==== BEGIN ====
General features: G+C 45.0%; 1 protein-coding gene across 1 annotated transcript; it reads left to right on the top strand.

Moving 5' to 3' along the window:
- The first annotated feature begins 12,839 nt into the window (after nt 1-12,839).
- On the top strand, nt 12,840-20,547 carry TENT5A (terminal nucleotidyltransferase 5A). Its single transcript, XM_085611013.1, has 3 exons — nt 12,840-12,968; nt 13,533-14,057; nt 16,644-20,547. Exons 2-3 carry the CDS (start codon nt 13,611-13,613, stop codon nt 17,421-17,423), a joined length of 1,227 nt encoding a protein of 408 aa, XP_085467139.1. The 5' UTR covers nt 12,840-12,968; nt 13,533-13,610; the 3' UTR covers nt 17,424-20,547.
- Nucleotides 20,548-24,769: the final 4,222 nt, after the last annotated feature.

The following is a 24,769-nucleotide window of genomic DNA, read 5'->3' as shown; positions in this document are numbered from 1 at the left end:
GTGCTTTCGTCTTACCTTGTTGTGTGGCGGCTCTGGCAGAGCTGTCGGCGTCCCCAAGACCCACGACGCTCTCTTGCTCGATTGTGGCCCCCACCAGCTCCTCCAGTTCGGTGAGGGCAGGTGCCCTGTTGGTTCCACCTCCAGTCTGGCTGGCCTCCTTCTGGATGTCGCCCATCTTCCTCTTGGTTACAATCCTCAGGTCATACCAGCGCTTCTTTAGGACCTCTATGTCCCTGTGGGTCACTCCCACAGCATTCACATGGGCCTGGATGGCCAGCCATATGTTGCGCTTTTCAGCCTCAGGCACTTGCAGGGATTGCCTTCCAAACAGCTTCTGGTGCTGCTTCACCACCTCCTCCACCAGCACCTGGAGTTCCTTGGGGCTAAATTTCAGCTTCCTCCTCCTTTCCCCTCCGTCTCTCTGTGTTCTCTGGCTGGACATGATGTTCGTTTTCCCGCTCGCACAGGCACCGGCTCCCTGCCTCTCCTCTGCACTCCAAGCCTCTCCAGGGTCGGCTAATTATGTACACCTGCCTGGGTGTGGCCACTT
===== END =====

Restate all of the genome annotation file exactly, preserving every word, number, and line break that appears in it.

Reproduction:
General features: G+C 45.0%; 1 protein-coding gene across 1 annotated transcript; it reads left to right on the top strand.

Moving 5' to 3' along the window:
- The first annotated feature begins 12,839 nt into the window (after nt 1-12,839).
- On the top strand, nt 12,840-20,547 carry TENT5A (terminal nucleotidyltransferase 5A). Its single transcript, XM_085611013.1, has 3 exons — nt 12,840-12,968; nt 13,533-14,057; nt 16,644-20,547. Exons 2-3 carry the CDS (start codon nt 13,611-13,613, stop codon nt 17,421-17,423), a joined length of 1,227 nt encoding a protein of 408 aa, XP_085467139.1. The 5' UTR covers nt 12,840-12,968; nt 13,533-13,610; the 3' UTR covers nt 17,424-20,547.
- Nucleotides 20,548-24,769: the final 4,222 nt, after the last annotated feature.

The following is a 24,769-nucleotide window of genomic DNA, read 5'->3' as shown; positions in this document are numbered from 1 at the left end:
GTGCTTTCGTCTTACCTTGTTGTGTGGCGGCTCTGGCAGAGCTGTCGGCGTCCCCAAGACCCACGACGCTCTCTTGCTCGATTGTGGCCCCCACCAGCTCCTCCAGTTCGGTGAGGGCAGGTGCCCTGTTGGTTCCACCTCCAGTCTGGCTGGCCTCCTTCTGGATGTCGCCCATCTTCCTCTTGGTTACAATCCTCAGGTCATACCAGCGCTTCTTTAGGACCTCTATGTCCCTGTGGGTCACTCCCACAGCATTCACATGGGCCTGGATGGCCAGCCATATGTTGCGCTTTTCAGCCTCAGGCACTTGCAGGGATTGCCTTCCAAACAGCTTCTGGTGCTGCTTCACCACCTCCTCCACCAGCACCTGGAGTTCCTTGGGGCTAAATTTCAGCTTCCTCCTCCTTTCCCCTCCGTCTCTCTGTGTTCTCTGGCTGGACATGATGTTCGTTTTCCCGCTCGCACAGGCACCGGCTCCCTGCCTCTCCTCTGCACTCCAAGCCTCTCCAGGGTCGGCTAATTATGTACACCTGCCTGGGTGTGGCCACTT